Even in the XML web services world there is this thought of decommissioning software. Multiple vendors have developed strategies for registering, instrumenting, monitoring, advertising, and removing services based on web services. I have listened to discussions on the use of COBOL transaction services deployed to mainframes which paralleled the SOA concepts of granular services with specific operational goals. I heard that there may still be print jobs generated from these deployed services. The developers and business owners of these services are no longer available to convey a strategy for removal. Those services which are running without any currently identifiable business value are operational debt for the businesses in which they are deployed. Many established SOA strategies have taken this into consideration. Services at the right granularity can be tracked with metering which could lead to eventual removal of a service based on Service Level Agreements (SLA).

When consulting customers on introducing SOA to the organization, service removal is a high priority topic to help drive a successful SOA initiative. Services in most good SOA strategies map to a business value. When the business value is no longer relevant we must be able to remove the service effectively in order to cease further operation debt. You may even deprecate a version of your service and later remove it when all of the consumers of that service no longer use it or employ more drastic strategies to remove services. Operational costs in maintaining software is usually the biggest cost of all for large organizations. We must do what we can to make sure these costs are controlled effectively.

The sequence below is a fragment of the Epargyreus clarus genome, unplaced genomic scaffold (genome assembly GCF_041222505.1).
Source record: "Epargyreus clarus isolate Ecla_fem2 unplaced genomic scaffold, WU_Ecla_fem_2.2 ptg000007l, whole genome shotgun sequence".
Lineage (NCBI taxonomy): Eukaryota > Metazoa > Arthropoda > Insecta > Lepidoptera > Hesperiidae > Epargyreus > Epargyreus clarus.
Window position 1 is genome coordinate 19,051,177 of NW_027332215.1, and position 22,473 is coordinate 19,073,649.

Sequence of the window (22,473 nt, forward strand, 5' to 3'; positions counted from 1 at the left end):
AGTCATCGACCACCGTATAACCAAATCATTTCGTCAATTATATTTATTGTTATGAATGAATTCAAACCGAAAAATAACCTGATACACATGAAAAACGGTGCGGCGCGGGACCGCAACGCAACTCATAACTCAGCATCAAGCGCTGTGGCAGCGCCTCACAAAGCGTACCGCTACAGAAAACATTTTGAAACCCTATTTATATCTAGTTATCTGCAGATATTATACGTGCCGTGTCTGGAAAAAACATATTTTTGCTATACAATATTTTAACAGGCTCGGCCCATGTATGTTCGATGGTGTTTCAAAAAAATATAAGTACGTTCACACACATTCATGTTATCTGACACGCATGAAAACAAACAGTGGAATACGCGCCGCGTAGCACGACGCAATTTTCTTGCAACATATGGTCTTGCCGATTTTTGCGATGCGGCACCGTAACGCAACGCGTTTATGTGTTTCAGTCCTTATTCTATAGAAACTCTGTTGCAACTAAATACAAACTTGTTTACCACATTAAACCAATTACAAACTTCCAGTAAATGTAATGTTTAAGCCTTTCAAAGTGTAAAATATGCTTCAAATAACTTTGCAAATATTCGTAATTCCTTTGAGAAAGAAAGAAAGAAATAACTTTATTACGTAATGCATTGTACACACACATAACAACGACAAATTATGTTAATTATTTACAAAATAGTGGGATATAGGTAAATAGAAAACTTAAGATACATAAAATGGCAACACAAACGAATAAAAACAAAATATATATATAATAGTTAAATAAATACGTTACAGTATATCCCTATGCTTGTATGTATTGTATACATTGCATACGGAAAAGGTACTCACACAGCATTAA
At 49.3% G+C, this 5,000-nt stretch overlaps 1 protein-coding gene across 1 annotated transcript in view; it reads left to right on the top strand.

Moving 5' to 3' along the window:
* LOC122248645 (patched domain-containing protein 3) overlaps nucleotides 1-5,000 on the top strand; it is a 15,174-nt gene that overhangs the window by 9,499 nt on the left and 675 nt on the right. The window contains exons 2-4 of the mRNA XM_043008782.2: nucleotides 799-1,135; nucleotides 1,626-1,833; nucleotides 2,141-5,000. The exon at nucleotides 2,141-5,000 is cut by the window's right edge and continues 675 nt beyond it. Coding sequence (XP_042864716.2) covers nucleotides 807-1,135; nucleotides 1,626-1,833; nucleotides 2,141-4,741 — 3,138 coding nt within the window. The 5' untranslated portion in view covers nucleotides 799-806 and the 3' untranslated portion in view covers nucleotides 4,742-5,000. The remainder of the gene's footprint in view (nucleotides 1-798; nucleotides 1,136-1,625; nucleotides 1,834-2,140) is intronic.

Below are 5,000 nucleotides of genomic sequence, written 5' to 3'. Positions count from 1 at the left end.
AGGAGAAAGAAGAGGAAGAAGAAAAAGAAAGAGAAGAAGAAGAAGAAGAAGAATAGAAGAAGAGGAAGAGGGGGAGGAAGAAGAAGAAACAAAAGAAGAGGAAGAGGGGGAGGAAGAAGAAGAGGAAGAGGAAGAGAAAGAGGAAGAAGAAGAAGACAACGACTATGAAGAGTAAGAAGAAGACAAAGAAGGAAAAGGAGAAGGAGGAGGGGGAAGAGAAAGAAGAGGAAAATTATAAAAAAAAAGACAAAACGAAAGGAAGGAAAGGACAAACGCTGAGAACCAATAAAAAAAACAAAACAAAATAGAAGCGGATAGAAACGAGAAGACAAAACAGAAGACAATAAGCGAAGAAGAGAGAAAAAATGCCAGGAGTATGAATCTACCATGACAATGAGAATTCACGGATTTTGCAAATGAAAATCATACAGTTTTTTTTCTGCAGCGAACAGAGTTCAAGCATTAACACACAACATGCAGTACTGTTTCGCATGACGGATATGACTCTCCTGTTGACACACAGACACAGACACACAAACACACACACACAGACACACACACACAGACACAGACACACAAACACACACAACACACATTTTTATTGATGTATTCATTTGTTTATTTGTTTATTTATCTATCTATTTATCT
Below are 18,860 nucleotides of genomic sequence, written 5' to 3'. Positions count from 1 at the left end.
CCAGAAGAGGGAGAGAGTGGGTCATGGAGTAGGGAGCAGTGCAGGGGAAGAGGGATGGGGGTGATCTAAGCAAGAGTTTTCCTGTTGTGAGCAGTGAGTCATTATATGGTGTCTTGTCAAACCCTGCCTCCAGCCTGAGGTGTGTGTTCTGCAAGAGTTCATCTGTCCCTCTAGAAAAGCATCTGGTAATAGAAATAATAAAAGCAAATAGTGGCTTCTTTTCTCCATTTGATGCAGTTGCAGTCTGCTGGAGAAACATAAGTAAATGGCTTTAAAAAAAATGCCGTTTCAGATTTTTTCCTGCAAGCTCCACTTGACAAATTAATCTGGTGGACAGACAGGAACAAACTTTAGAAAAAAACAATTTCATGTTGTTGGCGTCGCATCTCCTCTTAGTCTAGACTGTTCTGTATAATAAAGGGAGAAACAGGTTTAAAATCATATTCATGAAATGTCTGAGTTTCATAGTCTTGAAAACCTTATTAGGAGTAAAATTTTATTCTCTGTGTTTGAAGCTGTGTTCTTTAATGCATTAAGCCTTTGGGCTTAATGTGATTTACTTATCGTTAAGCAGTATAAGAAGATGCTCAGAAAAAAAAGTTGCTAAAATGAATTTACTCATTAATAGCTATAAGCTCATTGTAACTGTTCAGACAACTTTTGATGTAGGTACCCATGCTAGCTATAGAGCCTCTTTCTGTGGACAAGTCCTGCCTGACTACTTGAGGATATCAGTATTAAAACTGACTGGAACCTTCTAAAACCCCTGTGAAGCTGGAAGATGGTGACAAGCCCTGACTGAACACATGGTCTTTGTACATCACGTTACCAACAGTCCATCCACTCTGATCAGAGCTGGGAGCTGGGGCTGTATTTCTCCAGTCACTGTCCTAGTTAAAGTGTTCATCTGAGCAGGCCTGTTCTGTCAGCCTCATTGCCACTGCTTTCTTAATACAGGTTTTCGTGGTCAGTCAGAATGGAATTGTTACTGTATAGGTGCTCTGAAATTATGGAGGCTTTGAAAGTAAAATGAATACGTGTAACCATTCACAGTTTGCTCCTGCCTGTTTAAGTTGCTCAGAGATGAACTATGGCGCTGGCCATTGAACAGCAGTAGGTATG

Presentation on Space-based Architecture

Posted by on 01 Jul 2006 | Tagged as: IASA

We had a great presentation for the Puget Sound chapter of the IASA this month from Owen Taylor on the topic of “Space-based Architecture and the End of Tier-based Computing”.  What a great topic name!  I think that many of us out there know that the tier-based solutions were just a stepping stone to a new way of developing cost effective software architectures.

Many of my colleagues over the years know that I am quite taken by the power of the Jini/JavaSpaces programming paradigm.  Whether they agree or not (or even want to hear it again from me) I try to present how testing, development, versioning, and deployment are made easier with service-orientation.  GigaSpaces definitely grabbed the attention of those who attended (although attendance was low for each meeting, unbelievable since it was a sunny day in Seattle :).  By incorporating the service provisioning power of Rio into their product, they not only make Jini/JavaSpaces development easy but also gives enterprise class dynamic service provisioning.

The demos that Owen showed during the presentations were amazing, even though I have done similar things with Rio in the past.  I believe that Owen and GigaSpaces have told the story of the Jini/JavaSpaces programming paradigm incredibly well.  Something that I don't believe I have been able to do as effectively in conversation.  The throughput of the product and dynamic provisioning capabilities really stood out.  I want to thank GigaSpaces for giving such a compelling presentation to our local community.  Give it up for “Linear Scalability”!